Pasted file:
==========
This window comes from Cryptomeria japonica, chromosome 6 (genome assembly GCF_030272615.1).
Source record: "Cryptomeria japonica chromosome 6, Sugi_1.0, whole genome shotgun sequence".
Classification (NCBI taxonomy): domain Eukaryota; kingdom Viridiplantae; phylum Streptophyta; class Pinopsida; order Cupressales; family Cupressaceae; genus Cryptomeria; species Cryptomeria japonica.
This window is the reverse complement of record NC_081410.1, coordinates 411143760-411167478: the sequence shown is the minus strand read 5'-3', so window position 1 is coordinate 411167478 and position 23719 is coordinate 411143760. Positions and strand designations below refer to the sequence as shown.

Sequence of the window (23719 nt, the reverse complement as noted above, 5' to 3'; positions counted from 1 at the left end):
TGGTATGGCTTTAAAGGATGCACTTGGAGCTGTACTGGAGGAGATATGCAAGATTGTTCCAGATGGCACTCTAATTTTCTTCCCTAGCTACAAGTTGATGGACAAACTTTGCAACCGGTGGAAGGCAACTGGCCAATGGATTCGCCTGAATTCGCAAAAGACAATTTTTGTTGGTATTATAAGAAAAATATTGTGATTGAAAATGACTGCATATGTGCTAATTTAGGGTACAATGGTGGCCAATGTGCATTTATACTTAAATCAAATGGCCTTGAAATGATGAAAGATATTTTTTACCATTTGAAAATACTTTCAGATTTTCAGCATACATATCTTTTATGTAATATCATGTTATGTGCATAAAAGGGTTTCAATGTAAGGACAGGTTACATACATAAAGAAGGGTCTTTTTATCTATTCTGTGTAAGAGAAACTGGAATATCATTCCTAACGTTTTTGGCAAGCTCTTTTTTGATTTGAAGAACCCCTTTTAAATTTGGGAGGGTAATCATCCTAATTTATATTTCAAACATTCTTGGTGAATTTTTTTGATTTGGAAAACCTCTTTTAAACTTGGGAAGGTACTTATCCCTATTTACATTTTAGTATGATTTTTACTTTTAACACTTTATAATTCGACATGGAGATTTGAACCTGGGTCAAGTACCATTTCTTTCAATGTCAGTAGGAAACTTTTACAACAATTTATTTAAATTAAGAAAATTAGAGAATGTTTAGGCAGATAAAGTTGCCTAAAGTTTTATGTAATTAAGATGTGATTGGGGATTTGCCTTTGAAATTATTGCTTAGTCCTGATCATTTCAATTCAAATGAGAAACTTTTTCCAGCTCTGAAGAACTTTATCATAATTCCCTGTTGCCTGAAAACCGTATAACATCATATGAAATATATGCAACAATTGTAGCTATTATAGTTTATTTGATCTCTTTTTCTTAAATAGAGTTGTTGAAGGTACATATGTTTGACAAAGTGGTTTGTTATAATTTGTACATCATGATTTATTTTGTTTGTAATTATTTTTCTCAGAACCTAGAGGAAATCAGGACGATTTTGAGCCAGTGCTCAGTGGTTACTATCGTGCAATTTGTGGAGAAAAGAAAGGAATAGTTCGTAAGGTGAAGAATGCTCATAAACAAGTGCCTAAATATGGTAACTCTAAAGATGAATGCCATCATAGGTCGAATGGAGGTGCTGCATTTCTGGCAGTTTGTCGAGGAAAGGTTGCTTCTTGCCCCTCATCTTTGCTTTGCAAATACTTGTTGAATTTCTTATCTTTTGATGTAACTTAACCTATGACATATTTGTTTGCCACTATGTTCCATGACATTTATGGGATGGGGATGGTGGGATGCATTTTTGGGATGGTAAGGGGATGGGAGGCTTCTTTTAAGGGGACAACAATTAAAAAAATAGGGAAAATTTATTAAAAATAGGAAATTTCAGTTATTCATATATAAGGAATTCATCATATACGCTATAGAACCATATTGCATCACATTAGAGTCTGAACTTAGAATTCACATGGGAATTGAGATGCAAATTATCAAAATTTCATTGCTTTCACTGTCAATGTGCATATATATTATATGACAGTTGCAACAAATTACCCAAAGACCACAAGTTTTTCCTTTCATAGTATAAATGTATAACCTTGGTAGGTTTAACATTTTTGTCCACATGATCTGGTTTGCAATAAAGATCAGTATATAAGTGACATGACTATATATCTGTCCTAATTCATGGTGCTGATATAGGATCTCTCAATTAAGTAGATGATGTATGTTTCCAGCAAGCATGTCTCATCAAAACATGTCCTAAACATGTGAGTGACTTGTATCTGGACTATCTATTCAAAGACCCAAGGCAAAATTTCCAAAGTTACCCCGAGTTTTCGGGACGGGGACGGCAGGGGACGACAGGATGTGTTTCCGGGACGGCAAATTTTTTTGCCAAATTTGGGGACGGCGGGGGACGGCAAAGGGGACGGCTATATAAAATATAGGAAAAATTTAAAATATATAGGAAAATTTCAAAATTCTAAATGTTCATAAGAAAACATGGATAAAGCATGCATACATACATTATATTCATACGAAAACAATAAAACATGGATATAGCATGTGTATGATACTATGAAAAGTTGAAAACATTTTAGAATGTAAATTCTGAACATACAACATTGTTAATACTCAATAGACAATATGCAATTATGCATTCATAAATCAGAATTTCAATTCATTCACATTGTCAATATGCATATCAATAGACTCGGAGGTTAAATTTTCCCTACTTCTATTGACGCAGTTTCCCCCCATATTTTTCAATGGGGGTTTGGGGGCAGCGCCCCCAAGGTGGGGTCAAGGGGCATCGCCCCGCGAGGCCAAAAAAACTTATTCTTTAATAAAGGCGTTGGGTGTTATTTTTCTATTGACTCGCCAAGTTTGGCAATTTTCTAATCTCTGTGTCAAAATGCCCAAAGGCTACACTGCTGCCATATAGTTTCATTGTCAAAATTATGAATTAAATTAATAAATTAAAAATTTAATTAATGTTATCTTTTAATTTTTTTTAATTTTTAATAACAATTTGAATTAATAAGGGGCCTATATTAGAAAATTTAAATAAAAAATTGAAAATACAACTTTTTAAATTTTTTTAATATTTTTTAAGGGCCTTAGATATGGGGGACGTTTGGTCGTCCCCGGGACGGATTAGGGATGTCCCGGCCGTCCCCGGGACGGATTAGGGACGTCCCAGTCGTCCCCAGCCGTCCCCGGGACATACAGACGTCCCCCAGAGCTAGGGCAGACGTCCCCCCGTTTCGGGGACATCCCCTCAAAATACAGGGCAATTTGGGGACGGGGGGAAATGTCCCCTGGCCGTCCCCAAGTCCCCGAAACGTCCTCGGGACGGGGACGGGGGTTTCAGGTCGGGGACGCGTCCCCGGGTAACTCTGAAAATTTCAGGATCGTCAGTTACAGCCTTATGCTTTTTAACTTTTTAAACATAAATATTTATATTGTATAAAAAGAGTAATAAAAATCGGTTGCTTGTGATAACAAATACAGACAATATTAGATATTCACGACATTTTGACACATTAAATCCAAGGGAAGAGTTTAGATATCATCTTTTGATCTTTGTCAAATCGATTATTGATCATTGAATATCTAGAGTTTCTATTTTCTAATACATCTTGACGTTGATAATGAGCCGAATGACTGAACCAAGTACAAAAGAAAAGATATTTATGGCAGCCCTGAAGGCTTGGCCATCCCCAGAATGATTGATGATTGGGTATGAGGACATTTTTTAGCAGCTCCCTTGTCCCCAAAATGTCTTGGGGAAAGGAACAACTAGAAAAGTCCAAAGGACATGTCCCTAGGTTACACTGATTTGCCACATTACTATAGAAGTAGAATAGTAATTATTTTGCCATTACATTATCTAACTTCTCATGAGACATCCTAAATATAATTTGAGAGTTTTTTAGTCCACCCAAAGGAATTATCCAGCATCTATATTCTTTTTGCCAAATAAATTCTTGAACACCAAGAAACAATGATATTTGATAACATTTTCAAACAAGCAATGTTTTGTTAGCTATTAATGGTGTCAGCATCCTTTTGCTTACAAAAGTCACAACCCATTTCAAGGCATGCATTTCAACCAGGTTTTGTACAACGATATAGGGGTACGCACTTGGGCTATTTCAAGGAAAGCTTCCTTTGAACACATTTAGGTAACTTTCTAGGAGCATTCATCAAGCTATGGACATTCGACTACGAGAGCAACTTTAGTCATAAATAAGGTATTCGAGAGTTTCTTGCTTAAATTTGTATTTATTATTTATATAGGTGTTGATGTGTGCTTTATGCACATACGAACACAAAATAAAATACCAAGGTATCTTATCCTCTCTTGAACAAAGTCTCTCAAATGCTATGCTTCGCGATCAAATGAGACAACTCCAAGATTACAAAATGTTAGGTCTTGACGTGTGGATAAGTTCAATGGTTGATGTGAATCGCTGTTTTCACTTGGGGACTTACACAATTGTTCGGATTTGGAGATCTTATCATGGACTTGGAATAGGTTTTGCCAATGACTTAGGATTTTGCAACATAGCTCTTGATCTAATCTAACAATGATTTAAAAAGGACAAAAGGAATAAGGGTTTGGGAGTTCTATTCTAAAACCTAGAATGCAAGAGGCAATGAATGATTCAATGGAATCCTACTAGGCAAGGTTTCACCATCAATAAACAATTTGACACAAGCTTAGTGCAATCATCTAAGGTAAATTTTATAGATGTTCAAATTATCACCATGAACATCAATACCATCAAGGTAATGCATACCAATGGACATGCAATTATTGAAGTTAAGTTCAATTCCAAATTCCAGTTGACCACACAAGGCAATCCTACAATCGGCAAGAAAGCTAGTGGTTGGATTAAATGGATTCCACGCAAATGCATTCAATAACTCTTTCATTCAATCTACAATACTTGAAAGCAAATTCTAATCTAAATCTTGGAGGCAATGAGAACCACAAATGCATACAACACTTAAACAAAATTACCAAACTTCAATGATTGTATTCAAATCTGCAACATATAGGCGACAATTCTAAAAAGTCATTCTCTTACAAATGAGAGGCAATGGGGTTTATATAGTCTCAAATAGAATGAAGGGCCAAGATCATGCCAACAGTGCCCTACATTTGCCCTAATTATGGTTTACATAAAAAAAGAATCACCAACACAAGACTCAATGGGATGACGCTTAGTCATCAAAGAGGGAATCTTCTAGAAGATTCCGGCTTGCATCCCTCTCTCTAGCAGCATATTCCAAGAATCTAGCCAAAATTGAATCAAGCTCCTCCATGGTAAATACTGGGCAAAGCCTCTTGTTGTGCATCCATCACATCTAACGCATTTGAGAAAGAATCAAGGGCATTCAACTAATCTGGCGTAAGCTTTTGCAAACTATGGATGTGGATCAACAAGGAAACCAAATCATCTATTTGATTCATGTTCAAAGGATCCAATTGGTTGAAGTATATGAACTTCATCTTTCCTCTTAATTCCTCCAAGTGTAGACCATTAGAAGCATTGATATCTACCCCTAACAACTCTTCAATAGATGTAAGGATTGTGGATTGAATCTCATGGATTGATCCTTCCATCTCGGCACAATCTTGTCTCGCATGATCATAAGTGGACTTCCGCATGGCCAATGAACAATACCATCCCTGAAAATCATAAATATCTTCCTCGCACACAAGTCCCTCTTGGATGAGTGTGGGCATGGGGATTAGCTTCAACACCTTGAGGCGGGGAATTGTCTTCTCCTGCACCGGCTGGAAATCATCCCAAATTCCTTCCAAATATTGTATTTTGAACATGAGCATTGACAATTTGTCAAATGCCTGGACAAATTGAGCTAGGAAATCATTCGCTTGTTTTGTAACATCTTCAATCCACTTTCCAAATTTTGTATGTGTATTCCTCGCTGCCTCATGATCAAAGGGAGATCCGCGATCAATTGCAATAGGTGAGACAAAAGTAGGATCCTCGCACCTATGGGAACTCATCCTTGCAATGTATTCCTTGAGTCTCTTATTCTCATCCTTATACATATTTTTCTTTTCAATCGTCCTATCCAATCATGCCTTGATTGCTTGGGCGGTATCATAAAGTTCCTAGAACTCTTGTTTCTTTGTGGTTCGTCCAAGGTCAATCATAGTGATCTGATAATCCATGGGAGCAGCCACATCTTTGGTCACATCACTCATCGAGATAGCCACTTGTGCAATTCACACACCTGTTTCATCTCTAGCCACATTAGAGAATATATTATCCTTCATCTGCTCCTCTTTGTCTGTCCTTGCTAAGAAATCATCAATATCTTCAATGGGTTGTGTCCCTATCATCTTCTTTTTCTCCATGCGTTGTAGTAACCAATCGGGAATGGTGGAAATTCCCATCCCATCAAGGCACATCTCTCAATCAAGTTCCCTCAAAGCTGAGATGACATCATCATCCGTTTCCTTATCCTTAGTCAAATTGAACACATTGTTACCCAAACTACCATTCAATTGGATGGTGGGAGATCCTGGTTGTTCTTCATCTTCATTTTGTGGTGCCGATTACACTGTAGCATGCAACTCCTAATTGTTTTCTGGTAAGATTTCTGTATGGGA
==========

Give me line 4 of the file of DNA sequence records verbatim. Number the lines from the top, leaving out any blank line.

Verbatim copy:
This window is the reverse complement of record NC_081410.1, coordinates 411143760-411167478: the sequence shown is the minus strand read 5'-3', so window position 1 is coordinate 411167478 and position 23719 is coordinate 411143760. Positions and strand designations below refer to the sequence as shown.